I do not know the uncle who lost his niece. The one minute he had to speak on the news was not long enough to learn anything about him or what else he may have thought about God. I do know that given his blame God comment he knew enough that God was at least a secondary cause of the tragedy. The primary cause could have been any number of things like going too fast for conditions, texting while driving, a dangerous road or whatever.

Whatever the primary cause of the accident was the uncle recognized that God could have prevented the accident. The uncle appeared to be bitter that he did not. He mentioned something along the lines of his niece not deserving her fate.

The episode filled me with sadness. It is tragic that a young life was sniffed out. I can empathize with the uncle’s pain. What is equally tragic in my opinion was the uncle’s interpretation of the event and his resulting bitterness.

I have no idea what his faith background was or is or even if he has a pastor or priest. I just know that his interpretation of the event does not line up with what Scripture teaches about God, man, sin or death.

The Scripture that came to my mind as I  pondered the news story was this one:

When he [Jesus] saw the crowds, he had compassion for them, because they were harassed and helpless, like sheep without a shepherd. Then he said to his disciples, “The harvest is plentiful, but the laborers are few;  therefore pray earnestly to the Lord of the harvest to send out laborers into his harvest.” (Matthew 9:36-38 ESV)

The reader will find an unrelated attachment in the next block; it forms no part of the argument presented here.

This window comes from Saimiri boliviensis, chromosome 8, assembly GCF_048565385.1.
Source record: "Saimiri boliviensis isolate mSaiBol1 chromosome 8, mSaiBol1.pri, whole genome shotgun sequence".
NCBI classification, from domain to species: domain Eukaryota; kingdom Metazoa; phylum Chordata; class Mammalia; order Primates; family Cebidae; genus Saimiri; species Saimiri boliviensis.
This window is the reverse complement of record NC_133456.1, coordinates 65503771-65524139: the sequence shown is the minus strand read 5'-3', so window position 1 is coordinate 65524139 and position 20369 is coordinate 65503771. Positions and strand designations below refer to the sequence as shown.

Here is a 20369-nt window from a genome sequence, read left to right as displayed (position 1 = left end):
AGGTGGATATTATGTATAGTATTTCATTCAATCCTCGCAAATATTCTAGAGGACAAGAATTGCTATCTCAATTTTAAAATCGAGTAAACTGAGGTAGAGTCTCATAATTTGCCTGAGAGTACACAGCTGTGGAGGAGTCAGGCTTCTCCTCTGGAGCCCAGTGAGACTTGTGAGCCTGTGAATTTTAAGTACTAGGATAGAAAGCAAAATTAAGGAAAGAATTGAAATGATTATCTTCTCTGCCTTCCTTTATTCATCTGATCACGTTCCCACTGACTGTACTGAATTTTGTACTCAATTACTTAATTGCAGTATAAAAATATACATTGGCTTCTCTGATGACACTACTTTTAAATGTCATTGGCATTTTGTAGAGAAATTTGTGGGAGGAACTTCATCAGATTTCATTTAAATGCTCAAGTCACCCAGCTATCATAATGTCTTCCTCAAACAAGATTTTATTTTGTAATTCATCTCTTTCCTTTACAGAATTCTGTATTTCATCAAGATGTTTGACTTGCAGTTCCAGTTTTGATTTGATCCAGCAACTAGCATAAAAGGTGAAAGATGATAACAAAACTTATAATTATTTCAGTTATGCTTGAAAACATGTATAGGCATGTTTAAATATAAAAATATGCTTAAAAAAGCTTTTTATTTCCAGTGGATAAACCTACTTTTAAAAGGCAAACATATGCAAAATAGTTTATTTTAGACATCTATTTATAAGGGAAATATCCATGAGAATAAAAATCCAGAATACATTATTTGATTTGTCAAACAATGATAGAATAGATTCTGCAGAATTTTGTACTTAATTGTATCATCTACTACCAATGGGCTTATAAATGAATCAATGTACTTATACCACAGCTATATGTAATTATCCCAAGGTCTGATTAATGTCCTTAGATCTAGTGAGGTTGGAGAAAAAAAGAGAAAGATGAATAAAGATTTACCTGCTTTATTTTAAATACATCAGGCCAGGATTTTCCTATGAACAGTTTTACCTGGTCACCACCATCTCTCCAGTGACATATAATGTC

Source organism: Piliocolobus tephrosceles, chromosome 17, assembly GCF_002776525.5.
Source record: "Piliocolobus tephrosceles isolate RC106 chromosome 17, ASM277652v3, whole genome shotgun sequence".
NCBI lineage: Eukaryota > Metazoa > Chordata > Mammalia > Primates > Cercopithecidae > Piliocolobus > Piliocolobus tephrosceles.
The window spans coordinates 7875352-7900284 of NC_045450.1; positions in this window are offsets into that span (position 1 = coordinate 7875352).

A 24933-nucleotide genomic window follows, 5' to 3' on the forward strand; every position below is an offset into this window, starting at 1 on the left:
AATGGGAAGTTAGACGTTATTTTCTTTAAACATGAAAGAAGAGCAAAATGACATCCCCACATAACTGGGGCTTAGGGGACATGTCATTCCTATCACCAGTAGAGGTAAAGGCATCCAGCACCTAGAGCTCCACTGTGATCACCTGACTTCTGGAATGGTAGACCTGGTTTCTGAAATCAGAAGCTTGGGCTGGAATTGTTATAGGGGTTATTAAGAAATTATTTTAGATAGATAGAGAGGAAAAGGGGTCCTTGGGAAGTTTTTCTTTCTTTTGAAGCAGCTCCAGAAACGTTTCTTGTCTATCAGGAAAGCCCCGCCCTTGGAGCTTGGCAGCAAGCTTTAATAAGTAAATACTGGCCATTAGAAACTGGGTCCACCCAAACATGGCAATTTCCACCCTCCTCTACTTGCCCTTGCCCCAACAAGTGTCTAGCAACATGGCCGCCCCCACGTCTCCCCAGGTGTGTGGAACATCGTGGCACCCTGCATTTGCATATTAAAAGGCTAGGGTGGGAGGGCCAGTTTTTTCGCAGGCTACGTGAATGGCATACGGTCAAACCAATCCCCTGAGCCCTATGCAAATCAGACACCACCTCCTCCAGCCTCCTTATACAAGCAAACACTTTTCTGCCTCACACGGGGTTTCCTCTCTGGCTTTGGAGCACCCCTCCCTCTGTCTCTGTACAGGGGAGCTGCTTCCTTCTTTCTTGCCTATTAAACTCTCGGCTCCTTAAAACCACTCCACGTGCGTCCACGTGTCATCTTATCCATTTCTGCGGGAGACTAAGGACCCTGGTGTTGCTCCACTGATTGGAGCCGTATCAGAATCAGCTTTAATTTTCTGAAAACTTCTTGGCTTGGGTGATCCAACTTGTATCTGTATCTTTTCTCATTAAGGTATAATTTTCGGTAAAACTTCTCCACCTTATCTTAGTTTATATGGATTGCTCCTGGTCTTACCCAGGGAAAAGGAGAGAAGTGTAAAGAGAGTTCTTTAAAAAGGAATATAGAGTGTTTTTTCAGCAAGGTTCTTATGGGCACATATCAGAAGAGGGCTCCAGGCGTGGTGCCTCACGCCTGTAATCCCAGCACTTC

Jesus felt compassion for the people because they were like sheep with a shepherd. They had religion but they did not have truth. The people’s religious leaders had much wrong about God, about man, about sin, about death and most of all wrong about how God would make things right. Jesus’ compassion for the people  leads him to say that many of the people can be brought to the truth, but not many “harvesters”are available. He adds that his disciples should pray for more laborers.

My prayer is Lord of the harvest might minister to a bitter uncle’s heart and open the eyes of his heart to the truth of Scripture. God does care. It is why he sent his Son to die in our place.

Jn. 14:6

 

 

 

 

Social Commentary Links 1

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I’m trying something a little different on this blog so here are  some links to various social and political issues that caught my eye along with a few comments of my own.

1. Ever wonder why Senate Majority Leader Democrat Harry Reid can get away saying the most outrageous things and not take a hit to his obvious lack of integrity. Historian Victor Davis Hanson explains why Reid is the new Joe McCarthy and then some.

Joe McCarthy was a Republican senator from Wisconsin in the 1950s. He often made claims he could not prove and he berated people. He was heavily criticized by the media notably Edward Murrow. Harry Reid is a Democrat and is more over-the-top than McCarthy ever was. And what is heard from the media? Crickets.

2. Back in 1989 a gang of thugs raped and beat a young woman in New York’s Central Park and left her for dead. I remember the incident well as it was national headlines for quite some time. The gang became notorious for the use of the word “wilding” a word that basically meant going on a rampage which in this case meant rape and attempted murder. Here Anne Coulter explains how a liberal judge gave these thugs a pass and let them out early (very early). Apparently, there are barbarians on both sides of the law. They were known as the Central Park Five “Wolfpack.”